“You’ve got another three-horned dinosaur... this time a Chasmosaurus. The top of its head features a wide frill. Too thin for protection, so it is hypothesized that it’s instead used to impress a potential mate. Which on the islands, cannot happen. I’m assured. As I was before.”
- - Dr. Kajal Dua
In Jurassic World Evolution, the base genome of the Chasmosaurus is primarily reddish-brown in color, with a creamy underbelly and faded blue and red streaks on its large frill. As with other ceratopsians, it primarily moves in herds to afford it protection against carnivores.
Chasmosaurus lived alongside of other Dinosaurs such as the hadrosaurs Parasaurolophus and Corythosaurus, the ceratopsians Centrosaurus and Pentaceratops, the Ornithomimid Struthiomimus, the armoured Euoplocephalus and Edmontonia and the Tyrannosaurid Daspletosaurus.
Chasmosaurus once lived in what is now the province of Alberta in Canada. At one time there were many species of Chamsosaurus stretching from Canada to Texas, but these have been reassigned to new genera such as Mojoceratops. Chasmosaurus' branch of ceratopsians, the Chasmosaurinae, are characterised by their long frills with openings to reduce weight and small horns. The massive frills were most likely not used for combat, as they were too fragile. Instead, they may've been able to flush blood into the frill to display vivid colours to attract mates or scare off rivals and predators such as the tyrannosaurid Daspletosaurus.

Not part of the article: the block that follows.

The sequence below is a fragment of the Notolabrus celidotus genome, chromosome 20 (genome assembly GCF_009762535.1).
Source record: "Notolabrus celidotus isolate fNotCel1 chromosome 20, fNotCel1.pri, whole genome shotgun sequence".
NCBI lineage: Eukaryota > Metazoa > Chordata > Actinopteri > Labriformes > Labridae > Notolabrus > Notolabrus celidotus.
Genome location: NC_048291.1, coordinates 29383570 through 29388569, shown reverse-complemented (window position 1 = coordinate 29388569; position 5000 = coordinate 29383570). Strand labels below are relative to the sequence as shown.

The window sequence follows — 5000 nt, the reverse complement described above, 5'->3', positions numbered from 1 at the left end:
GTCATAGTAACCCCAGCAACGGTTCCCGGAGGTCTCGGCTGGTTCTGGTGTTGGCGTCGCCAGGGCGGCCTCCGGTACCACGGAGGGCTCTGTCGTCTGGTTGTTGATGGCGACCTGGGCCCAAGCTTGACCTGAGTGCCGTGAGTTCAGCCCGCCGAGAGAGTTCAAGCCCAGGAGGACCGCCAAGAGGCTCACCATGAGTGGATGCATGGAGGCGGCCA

A juvenile Chasmosaurus belli found in Alberta, Canada by Phil Currie et al., reveals that Chasmosaurus may have cared for its young, like its relative, Triceratops, is hypothesized to have done. The juvenile measured five feet long and was estimated to be three years of age and had similar limb and frill proportions to the adult Chasmosaurus. This indicates that Chasmosaurus was not fast moving, and that juveniles did not need to be fast moving either to keep pace with adults. The fossil was complete save for its missing front limbs, which had fallen into a sinkhole before the specimen was uncovered. Skin impressions were also uncovered beneath the skeleton and evidence from the matrix that it was buried in indicated that the juvenile ceratopsian drowned during a possible river crossing. Further study of the specimen revealed that juvenile chasmosaurs had a frill that was narrower in the back than that of adults, as well as being proportionately shorter in relation to the skull.
A Pentaceratops sternbergii specimen was once renamed into Chasmosaurus sternbergi, but this has found no acceptance. In 2000, George Olshevsky renamed Monoclonius recurvicornis Cope 1889 into Chasmosaurus recurvicornis as its fossil material is likely chasmosaurine; this is a nomen dubium.
There were two species of Chasmosaurus: C. belli and C. russelli. Chasmosaurus belli was originally classified as another species of dinosaur: Monoclonius.
- Chasmosaurus was the sixth dinosaur to receive a Species Profile, on 23 February.
Chasmosaurus on Wikipedia